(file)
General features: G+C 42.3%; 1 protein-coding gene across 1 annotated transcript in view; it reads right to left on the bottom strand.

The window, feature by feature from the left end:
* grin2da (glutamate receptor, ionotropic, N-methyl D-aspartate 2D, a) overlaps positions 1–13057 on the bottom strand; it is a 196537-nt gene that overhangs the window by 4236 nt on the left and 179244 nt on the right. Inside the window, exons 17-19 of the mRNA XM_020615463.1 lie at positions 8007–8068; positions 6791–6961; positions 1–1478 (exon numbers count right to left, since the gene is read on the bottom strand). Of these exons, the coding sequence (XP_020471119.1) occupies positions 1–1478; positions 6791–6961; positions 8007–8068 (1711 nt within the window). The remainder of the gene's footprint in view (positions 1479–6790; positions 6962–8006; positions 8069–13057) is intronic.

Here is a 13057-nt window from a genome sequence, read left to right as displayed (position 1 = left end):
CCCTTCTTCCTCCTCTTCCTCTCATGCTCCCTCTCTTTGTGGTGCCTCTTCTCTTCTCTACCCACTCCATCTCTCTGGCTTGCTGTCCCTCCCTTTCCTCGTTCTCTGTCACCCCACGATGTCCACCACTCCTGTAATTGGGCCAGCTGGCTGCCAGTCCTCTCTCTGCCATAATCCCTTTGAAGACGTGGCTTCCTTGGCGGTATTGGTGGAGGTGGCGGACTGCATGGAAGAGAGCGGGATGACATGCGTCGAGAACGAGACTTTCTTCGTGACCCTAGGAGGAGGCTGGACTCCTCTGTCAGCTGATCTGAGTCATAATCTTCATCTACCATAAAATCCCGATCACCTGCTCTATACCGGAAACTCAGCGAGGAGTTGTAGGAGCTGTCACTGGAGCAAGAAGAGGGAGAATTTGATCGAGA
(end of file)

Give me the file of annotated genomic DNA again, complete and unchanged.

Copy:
General features: G+C 42.3%; 1 protein-coding gene across 1 annotated transcript in view; it reads right to left on the bottom strand.

The window, feature by feature from the left end:
* grin2da (glutamate receptor, ionotropic, N-methyl D-aspartate 2D, a) overlaps positions 1–13057 on the bottom strand; it is a 196537-nt gene that overhangs the window by 4236 nt on the left and 179244 nt on the right. Inside the window, exons 17-19 of the mRNA XM_020615463.1 lie at positions 8007–8068; positions 6791–6961; positions 1–1478 (exon numbers count right to left, since the gene is read on the bottom strand). Of these exons, the coding sequence (XP_020471119.1) occupies positions 1–1478; positions 6791–6961; positions 8007–8068 (1711 nt within the window). The remainder of the gene's footprint in view (positions 1479–6790; positions 6962–8006; positions 8069–13057) is intronic.

Here is a 13057-nt window from a genome sequence, read left to right as displayed (position 1 = left end):
CCCTTCTTCCTCCTCTTCCTCTCATGCTCCCTCTCTTTGTGGTGCCTCTTCTCTTCTCTACCCACTCCATCTCTCTGGCTTGCTGTCCCTCCCTTTCCTCGTTCTCTGTCACCCCACGATGTCCACCACTCCTGTAATTGGGCCAGCTGGCTGCCAGTCCTCTCTCTGCCATAATCCCTTTGAAGACGTGGCTTCCTTGGCGGTATTGGTGGAGGTGGCGGACTGCATGGAAGAGAGCGGGATGACATGCGTCGAGAACGAGACTTTCTTCGTGACCCTAGGAGGAGGCTGGACTCCTCTGTCAGCTGATCTGAGTCATAATCTTCATCTACCATAAAATCCCGATCACCTGCTCTATACCGGAAACTCAGCGAGGAGTTGTAGGAGCTGTCACTGGAGCAAGAAGAGGGAGAATTTGATCGAGA